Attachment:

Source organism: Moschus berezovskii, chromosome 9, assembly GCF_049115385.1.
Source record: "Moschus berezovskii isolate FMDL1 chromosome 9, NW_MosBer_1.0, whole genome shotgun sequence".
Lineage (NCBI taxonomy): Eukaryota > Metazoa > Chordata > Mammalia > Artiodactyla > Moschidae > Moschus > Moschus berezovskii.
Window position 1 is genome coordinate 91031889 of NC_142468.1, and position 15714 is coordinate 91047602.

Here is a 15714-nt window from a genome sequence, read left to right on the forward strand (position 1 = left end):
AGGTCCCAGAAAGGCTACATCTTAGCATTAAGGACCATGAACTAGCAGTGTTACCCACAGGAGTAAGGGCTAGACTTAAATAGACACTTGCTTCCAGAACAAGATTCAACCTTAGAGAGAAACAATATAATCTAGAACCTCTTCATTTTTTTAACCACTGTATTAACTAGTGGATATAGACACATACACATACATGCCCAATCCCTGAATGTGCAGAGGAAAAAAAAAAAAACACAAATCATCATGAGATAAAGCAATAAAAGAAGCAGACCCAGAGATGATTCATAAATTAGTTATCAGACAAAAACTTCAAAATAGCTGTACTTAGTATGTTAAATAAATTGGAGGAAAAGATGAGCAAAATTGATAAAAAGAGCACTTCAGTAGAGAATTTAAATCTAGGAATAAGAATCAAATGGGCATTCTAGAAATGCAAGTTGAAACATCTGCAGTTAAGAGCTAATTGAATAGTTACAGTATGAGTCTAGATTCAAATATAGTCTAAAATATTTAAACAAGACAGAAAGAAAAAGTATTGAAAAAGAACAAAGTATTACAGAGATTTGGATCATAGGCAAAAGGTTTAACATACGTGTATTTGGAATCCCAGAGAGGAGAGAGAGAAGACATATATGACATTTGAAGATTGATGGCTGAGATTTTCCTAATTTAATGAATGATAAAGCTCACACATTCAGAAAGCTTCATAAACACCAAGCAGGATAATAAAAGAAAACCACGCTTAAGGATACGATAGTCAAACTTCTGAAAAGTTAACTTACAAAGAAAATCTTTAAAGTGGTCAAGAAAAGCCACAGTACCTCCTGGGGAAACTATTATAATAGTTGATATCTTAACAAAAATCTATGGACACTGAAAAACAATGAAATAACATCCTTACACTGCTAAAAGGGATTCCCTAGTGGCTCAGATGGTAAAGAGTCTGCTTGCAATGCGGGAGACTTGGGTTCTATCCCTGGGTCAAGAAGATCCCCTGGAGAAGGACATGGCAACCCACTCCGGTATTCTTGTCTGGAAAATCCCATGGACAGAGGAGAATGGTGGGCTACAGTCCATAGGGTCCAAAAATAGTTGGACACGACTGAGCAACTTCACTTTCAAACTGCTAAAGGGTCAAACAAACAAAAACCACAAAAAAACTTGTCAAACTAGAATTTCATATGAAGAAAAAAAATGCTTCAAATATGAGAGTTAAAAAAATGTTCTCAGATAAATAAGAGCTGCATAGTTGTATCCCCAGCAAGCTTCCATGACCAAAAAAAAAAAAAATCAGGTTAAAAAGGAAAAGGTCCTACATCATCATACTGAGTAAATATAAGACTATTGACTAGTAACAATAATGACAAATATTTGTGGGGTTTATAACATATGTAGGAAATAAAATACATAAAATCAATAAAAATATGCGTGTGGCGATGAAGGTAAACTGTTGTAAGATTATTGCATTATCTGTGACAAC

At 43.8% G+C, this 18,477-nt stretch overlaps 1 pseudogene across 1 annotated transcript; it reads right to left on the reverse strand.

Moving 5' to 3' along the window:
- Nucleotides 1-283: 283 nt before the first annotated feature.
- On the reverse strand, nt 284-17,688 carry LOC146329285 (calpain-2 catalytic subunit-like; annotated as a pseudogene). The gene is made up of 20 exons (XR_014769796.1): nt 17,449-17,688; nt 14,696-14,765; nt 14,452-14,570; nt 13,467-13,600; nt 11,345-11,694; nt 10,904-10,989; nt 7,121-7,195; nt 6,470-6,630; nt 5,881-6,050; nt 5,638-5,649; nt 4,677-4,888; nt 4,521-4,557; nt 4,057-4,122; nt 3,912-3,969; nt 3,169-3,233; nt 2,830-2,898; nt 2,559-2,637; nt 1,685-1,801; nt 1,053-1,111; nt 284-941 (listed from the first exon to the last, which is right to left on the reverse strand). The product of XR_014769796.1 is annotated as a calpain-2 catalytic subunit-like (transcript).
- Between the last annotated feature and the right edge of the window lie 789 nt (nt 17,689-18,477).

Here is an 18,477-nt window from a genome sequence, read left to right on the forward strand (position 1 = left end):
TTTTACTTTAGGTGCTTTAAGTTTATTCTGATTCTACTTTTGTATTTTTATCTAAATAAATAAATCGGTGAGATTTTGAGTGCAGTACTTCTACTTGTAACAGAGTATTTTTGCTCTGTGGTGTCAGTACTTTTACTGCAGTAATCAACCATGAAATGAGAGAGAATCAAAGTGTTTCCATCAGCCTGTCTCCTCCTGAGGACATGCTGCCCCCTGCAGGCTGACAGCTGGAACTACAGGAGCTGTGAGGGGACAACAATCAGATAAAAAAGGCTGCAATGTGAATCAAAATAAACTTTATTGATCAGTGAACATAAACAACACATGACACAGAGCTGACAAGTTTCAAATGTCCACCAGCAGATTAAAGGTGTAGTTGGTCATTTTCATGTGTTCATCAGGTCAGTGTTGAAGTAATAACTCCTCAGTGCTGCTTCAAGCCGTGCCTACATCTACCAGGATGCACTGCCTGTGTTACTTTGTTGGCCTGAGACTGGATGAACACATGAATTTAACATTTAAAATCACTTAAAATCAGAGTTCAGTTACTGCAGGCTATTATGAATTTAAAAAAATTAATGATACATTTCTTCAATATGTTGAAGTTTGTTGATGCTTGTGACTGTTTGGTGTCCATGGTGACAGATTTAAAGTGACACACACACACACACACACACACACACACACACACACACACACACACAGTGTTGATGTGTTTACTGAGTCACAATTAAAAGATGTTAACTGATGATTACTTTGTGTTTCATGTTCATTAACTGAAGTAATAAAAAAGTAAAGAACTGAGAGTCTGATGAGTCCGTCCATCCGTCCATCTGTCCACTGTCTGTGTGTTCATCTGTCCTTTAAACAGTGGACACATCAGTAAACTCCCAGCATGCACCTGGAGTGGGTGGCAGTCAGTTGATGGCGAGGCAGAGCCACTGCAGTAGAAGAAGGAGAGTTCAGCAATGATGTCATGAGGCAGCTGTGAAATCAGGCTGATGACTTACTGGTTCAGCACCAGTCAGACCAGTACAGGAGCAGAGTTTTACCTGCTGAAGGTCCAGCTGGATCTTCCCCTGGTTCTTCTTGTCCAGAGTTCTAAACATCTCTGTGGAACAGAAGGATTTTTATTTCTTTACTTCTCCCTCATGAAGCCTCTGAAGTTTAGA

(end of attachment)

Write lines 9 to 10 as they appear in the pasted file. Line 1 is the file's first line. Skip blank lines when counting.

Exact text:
- Nucleotides 1-283: 283 nt before the first annotated feature.
- On the reverse strand, nt 284-17,688 carry LOC146329285 (calpain-2 catalytic subunit-like; annotated as a pseudogene). The gene is made up of 20 exons (XR_014769796.1): nt 17,449-17,688; nt 14,696-14,765; nt 14,452-14,570; nt 13,467-13,600; nt 11,345-11,694; nt 10,904-10,989; nt 7,121-7,195; nt 6,470-6,630; nt 5,881-6,050; nt 5,638-5,649; nt 4,677-4,888; nt 4,521-4,557; nt 4,057-4,122; nt 3,912-3,969; nt 3,169-3,233; nt 2,830-2,898; nt 2,559-2,637; nt 1,685-1,801; nt 1,053-1,111; nt 284-941 (listed from the first exon to the last, which is right to left on the reverse strand). The product of XR_014769796.1 is annotated as a calpain-2 catalytic subunit-like (transcript).